Don't Let's Go to the Dogs Tonight

Author: Alexandra Fuller

Publisher: Picador

ISBN: 1743536569

Category: Biography & Autobiography

Page: 320

View: 2679

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How you see a country depends on whether you are driving through it, or live in it. How you see a country depends on whether or not you can leave it, if you have to. As the daughter of white settlers in war-torn 1970s Rhodesia, Alexandra Fuller remembers a time when a schoolgirl was as likely to carry a shotgun as a satchel. This is her story - of a civil war, of a quixotic battle with nature and loss, and of a family's unbreakable bond with the continent that came to define, scar and heal them. Shortlisted for the Guardian First Book Award in 2002, Alexandra Fuller's classic memoir of an African childhood is suffused with laughter and warmth even amid disaster. Unsentimental and unflinching, but always enchanting, it is the story of an extraordinary family in an extraordinary time.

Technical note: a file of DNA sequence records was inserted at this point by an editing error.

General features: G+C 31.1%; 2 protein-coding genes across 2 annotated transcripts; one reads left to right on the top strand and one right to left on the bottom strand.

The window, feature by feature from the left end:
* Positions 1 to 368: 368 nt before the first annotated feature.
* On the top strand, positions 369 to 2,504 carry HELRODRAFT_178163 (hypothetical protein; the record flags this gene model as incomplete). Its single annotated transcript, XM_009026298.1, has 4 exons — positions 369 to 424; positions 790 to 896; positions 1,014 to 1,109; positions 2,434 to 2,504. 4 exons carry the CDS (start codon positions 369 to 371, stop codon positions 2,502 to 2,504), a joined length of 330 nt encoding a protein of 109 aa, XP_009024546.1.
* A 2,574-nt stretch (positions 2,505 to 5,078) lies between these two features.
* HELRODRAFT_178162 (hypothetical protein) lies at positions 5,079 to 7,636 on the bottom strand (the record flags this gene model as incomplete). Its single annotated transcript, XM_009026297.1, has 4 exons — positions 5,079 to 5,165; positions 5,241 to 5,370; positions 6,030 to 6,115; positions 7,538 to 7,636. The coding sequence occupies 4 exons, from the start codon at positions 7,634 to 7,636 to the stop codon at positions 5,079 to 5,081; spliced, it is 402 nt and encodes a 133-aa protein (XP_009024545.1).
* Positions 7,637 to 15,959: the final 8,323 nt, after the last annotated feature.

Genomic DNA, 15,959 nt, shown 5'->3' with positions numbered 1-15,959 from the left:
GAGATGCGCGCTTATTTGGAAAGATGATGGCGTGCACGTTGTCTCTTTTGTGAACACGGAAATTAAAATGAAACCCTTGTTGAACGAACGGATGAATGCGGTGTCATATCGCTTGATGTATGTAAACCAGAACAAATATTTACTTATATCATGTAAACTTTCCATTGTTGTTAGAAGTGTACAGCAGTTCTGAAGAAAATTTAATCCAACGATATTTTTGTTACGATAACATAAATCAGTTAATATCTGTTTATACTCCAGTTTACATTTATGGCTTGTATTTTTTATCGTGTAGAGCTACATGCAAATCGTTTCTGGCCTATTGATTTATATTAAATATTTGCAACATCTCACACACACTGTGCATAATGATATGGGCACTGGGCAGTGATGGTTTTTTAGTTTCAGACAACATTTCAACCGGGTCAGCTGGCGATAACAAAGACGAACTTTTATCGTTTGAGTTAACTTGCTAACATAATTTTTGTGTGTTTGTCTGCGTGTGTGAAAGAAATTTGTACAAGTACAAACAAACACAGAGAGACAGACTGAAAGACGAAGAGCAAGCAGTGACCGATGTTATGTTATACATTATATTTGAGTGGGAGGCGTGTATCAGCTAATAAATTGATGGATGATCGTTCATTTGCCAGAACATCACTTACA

Why Mosquitoes Buzz in People's Ears

Author: N.A

Publisher: Scholastic

ISBN: 9780590102940

Category: Folklore

Page: 30

View: 9723

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A Caldecott Medal winner, this retelling of a traditional West African tale reveals how the mosquito developed its annoying habit.

How to Write about Africa

Author: Binyavanga Wainaina

Publisher: Kwani

ISBN: 9789966700827

Category: Language Arts & Disciplines

Page: 49

View: 2581